Restoration of Storm-Damaged Mark Prairie Schoolhouse to Begin This Week

Restoration work is set to begin this week to rebuild a more than 120-year-old one-room schoolhouse near Canby, which was devastated by the February 2021 ice storm a year and a half ago.

The Mark Prairie Schoolhouse has stood at its location on South Mark Road since the turn of the 20th century, and though it ceased to be a school shortly after the end of World War II, it has continued to provide a setting for family reunions, wedding receptions, Christmas and other parties, picnics, church groups, 4-H clubs, and other meetings.

But that all changed on that fateful Presidents’ Day in 2021, when the historic ice storm toppled two oak trees onto the schoolhouse, causing massive damage.

“We have some of the worst-looking damage I’ve seen anywhere in the county so far,” Mark Prairie Historical Society president and family descendant Judi Aus said at the time.

Since then, the society has secured the services of Emerick Construction, a local contractor experienced in historical renovation projects, to rebuild the schoolhouse roof and repair the other damage.

They have also continued to work with local historian Peggy Sigler, a volunteer and board adviser who was spearheading a restoration project that was already planned for the historic schoolhouse — before disaster struck.

The board received word last week that the project’s structural permits had been approved and that work was expected to begin Monday, October 10.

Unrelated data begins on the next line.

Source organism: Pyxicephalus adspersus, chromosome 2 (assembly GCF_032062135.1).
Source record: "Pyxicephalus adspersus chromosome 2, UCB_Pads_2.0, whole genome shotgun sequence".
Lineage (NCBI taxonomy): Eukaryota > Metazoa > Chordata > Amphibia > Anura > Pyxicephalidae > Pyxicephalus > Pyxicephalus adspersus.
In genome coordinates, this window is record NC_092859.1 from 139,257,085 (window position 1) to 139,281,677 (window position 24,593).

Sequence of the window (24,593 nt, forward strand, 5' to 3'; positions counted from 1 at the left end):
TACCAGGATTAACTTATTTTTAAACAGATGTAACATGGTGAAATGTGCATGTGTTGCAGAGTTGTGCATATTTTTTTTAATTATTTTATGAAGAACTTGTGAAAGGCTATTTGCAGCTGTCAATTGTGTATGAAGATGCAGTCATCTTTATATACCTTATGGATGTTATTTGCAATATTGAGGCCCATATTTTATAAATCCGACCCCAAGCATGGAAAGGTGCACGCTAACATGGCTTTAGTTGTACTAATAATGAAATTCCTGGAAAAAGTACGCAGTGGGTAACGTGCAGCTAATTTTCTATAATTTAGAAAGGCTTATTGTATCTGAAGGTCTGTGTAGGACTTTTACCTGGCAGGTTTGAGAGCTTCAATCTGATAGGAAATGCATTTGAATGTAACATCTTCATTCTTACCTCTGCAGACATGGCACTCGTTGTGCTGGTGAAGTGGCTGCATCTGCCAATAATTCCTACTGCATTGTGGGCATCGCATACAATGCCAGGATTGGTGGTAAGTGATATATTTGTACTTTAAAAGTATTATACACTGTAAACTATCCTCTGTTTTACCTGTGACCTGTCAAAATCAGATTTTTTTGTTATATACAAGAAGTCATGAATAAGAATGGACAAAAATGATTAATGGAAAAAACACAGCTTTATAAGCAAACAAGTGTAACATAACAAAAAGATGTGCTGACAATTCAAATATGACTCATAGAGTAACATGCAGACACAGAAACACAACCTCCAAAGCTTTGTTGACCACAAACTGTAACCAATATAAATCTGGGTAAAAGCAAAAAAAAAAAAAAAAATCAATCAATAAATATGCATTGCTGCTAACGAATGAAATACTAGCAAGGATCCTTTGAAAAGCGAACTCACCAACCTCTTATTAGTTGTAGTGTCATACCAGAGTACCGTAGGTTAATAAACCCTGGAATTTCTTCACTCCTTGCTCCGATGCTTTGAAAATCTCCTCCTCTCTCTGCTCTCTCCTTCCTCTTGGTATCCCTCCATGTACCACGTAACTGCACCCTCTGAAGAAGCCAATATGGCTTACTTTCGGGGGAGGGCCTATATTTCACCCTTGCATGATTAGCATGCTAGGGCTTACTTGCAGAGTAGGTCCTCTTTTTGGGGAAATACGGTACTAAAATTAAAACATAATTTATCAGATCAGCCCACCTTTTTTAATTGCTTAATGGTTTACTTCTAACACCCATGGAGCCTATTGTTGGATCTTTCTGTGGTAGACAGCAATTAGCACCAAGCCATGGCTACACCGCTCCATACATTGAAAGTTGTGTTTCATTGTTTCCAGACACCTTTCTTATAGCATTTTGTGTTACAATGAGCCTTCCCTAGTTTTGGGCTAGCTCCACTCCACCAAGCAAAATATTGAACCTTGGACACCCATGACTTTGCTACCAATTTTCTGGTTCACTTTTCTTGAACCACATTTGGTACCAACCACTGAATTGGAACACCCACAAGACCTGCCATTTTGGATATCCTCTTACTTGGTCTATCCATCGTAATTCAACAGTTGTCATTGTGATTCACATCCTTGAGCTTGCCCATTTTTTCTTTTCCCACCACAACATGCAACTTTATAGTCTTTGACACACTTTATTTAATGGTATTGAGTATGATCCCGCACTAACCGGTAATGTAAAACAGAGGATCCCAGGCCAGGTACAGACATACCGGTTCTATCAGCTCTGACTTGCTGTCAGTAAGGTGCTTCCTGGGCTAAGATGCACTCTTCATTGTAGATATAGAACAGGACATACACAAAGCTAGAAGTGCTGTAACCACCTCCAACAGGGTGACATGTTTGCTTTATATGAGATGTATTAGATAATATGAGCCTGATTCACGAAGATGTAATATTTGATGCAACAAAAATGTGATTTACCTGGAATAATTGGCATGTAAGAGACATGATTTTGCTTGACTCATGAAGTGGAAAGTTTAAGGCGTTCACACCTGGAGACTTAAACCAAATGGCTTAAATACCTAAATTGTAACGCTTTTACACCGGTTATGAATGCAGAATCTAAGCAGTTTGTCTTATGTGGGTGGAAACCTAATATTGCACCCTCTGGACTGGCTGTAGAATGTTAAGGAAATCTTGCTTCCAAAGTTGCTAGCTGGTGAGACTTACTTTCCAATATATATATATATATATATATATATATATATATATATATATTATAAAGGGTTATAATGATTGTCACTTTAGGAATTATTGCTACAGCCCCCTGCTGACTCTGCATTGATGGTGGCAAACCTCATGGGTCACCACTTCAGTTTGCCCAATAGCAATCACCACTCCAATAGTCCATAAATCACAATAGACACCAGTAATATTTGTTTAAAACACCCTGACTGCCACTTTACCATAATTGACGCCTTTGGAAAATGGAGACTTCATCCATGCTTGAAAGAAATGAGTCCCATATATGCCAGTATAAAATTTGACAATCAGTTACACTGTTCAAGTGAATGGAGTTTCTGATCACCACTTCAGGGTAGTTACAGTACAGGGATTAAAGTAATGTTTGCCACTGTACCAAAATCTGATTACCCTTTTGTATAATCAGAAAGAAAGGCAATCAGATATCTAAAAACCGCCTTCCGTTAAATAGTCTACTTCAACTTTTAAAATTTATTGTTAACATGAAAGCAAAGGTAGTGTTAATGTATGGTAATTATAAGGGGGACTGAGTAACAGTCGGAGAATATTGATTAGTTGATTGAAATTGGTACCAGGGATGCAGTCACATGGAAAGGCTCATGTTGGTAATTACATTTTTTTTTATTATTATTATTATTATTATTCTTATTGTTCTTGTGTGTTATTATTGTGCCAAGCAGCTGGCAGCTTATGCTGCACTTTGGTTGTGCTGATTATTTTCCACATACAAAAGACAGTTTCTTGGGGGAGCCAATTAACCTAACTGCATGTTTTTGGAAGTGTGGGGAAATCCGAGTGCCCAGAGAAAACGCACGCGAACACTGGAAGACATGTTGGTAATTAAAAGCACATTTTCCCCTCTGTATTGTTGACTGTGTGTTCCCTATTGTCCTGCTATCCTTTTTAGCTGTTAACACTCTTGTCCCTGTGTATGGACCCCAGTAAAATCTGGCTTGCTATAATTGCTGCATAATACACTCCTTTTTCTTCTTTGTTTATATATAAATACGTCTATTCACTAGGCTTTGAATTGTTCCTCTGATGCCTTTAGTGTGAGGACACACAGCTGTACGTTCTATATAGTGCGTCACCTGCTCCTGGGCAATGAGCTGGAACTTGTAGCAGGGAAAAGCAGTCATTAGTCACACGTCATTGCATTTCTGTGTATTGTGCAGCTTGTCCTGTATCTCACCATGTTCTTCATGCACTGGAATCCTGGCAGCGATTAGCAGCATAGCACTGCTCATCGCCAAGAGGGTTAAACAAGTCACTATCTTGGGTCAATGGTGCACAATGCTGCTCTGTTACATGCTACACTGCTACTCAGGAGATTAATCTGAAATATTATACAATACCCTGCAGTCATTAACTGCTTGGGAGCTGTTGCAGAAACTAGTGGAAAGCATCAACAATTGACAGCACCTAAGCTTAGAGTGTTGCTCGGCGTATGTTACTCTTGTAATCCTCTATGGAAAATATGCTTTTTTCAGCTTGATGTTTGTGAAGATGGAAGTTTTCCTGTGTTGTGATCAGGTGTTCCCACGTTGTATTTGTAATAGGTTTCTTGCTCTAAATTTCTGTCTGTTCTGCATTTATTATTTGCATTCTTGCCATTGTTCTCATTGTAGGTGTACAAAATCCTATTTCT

“Raise a toast in celebration!” Aus wrote in an email to board members, which was shared with the Current. “Structural permit received! Approved, paid, and an official, stamped copy in hand!”

The renovation was also approved by the Clackamas County Historical Review Board. The interior will be refinished with tongue-in-groove planks milled by Pacific Timber Products in Molalla to mirror the original ceiling.

The project will also include ADA upgrades in the bathroom and other areas of the building, including electrical and utility work.

While insurance is covering some of the damage, Aus said the cost of the restoration is estimated to be $150,000 in excess of their coverage. The society has received some grant funding to complete the project and is continuing to seek grants and community support.

For more information about the Mark Prairie Historical Society and how you can help, visit

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